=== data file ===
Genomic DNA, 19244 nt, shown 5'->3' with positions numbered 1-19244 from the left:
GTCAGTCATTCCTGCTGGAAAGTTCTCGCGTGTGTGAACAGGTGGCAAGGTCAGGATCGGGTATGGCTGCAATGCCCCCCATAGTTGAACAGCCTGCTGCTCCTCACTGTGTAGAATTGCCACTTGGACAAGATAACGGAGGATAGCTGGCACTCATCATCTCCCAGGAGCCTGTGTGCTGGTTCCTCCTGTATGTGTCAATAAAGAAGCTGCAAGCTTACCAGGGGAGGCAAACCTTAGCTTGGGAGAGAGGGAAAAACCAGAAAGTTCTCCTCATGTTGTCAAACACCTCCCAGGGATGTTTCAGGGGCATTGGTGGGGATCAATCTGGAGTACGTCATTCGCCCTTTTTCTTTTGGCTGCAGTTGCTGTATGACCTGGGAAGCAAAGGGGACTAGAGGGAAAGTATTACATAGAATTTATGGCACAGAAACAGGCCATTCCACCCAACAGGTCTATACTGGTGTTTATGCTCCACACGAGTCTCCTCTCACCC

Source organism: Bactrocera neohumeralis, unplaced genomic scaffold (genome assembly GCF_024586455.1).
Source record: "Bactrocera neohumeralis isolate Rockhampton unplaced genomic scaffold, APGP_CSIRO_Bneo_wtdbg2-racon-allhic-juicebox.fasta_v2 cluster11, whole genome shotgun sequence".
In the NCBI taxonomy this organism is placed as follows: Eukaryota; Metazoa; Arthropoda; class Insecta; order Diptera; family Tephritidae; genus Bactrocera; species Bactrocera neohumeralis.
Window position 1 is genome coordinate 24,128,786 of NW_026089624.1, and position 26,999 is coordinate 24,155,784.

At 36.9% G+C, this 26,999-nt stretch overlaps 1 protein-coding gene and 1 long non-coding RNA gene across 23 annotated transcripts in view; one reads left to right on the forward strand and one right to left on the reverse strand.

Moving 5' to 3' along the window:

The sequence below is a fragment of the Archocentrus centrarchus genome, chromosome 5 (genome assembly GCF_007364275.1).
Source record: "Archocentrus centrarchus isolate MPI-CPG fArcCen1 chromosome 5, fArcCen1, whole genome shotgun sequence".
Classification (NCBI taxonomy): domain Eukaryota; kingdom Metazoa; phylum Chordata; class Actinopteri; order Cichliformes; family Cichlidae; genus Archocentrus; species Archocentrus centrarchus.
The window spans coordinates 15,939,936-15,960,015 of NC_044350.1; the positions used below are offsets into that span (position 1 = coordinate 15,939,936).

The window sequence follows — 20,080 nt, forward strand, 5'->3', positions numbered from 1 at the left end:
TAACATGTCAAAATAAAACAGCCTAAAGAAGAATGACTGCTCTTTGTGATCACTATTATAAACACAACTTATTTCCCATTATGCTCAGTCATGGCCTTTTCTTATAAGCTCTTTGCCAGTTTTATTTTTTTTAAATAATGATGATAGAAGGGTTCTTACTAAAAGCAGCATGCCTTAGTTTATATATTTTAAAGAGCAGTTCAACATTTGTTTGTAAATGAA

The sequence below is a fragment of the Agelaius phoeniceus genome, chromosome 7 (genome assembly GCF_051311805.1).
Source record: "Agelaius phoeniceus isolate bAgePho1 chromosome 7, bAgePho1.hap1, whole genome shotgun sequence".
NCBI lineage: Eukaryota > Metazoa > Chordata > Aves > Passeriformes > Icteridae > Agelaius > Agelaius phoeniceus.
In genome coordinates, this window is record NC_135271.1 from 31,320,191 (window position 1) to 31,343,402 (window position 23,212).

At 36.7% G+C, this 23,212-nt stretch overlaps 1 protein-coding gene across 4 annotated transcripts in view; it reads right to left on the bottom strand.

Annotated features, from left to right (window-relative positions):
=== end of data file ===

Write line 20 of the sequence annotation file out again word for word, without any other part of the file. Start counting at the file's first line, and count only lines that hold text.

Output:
Annotated features, from left to right (window-relative positions):